Written by Lieve Van Woensel and Guillermo Garrido-Lestache
This year the European Parliamentary Research Service (EPRS) launched a new series of publications on techno-scientific trends and how these could change our lives. The first selection of ten techno-scientific trends was compiled in a single publication entitled ‘Ten technologies which could change our lives – Potential impacts and policy implications’. The second report in this series is due to be published later this year.
In the meantime, the Scientific Foresight Unit (STOA) regularly produces ‘at a glance’ publications entitled ‘What if …?’, each of which provides an overview of one specific technological trend. The first of these publications, ‘What if your shopping were delivered by drones?’, appeared in May 2015. Each publication in this series consists of four sections. First, it provides an overview and description of the technology in question. This is followed by a summary of ongoing developments and expectations, based on the work and views of researchers, academics and enterprises. The next section is an exploration of the possible ethical and societal concerns and the unexpected impacts which may arise if the technology takes hold in society. Finally, there is a section on anticipatory law-making, which provides legislative pathways on how to mitigate the negative, unexpected and unavoidable impacts of the particular technology.
The concept and structure of this series was developed by the newly created Scientific Foresight Service within the Scientific Foresight Unit (STOA), which has also developed an approach for Scientific Foresight in and for the European Parliament. The approach brings together different types of experts, in order to identify and consider a wider range of issues, including ethical and societal impacts of new technologies on our society. This is key if we want to better envision the possible implications of technological trends and develop more realistic and diverse future scenarios. Hence, it produces more robust policy options, based upon scientific advice put into a societal context, so as to reach desirable futures and avoid undesirable ones. Our explanatory video provides a quick overview of the approach.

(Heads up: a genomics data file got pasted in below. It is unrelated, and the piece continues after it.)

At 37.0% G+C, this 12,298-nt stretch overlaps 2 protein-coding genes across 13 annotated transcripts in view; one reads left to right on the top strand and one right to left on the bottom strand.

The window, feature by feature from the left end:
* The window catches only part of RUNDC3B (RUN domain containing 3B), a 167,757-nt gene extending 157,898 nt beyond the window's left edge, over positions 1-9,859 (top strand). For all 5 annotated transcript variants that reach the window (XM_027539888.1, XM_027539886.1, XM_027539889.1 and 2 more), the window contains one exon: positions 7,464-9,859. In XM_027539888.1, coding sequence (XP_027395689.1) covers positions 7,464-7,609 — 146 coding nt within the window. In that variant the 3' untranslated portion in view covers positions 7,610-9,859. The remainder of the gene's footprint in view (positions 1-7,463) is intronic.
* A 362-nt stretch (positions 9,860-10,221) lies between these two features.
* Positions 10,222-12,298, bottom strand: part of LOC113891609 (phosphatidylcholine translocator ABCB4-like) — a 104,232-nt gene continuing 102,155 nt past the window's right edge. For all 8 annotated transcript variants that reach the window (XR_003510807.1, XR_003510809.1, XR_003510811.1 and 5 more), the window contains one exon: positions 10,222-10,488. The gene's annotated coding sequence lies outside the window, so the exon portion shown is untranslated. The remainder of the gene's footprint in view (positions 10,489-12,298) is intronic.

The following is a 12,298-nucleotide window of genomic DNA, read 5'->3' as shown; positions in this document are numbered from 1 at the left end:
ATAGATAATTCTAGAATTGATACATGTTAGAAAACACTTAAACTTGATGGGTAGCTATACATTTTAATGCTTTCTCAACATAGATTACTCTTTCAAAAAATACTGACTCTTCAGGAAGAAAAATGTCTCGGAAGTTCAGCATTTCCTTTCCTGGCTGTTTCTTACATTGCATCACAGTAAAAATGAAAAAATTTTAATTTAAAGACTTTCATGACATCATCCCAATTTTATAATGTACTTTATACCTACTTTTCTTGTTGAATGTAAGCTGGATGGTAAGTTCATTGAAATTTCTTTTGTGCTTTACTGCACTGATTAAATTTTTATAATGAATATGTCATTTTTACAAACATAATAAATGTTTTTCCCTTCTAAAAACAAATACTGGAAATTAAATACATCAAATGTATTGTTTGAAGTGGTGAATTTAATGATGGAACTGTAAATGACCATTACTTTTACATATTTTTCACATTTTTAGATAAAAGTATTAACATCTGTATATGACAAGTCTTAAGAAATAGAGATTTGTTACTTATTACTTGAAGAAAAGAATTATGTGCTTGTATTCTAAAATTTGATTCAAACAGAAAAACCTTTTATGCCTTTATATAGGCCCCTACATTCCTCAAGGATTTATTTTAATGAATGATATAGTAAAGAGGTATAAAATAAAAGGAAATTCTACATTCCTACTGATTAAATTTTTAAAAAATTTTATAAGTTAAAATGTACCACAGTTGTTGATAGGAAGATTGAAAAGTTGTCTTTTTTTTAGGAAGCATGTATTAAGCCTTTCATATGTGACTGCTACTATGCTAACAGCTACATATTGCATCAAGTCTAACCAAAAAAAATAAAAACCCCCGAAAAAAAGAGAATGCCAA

The series of techno-scientific trends publications have been designed as teasers and awareness-raisers, intended to spark debate and ideas about new technologies amongst Members of the European Parliament. This will enable Members to come up with precise and relevant questions on these issues, which will in turn result in more precise and relevant answers and policy options provided to the Members, through the carrying out of Scientific Foresight projects on these issues. Accordingly, the topics for the ‘What if …?‘ series are chosen based on their relevance for EU politics, citizens and national constituencies. For instance, as mentioned above, the first ‘What if…?’ publication was on drones (otherwise known as remotely piloted aerial vehicles, RPAS). This technology has experienced a recent burst of interest, concerns and legislative issues, due to its increasing use and availability.
Starting in September 2015, there will be a new ‘What if …?’ every month, to keep drawing attention to different technological trends, as they become more relevant to society as a whole and to lawmakers specifically. The scheduled titles and topics for the next publications in the ‘What if…?’ series are the following:
- What if synthetic biology allowed us to create life? (on synthetic biology)
- What if others could know what you think? (on brain-computer interfaces)
These publications will be made available online on the EPRS blog and the STOA website, and in a printed version, so as to be easily accessible to everyone who may be interested in the topics.
Thank you for this creative technology assessment series…just a quick comment re drones – I think it is essential to mention the imperative towards autonomous systems and what that will mean. The UN CCW panel last May had a meeting exploring the option to ban weaponized drone systems which were not under meaningful human control. Further information can be found on icrac.net
Thank you very much for your valuable addition to this post!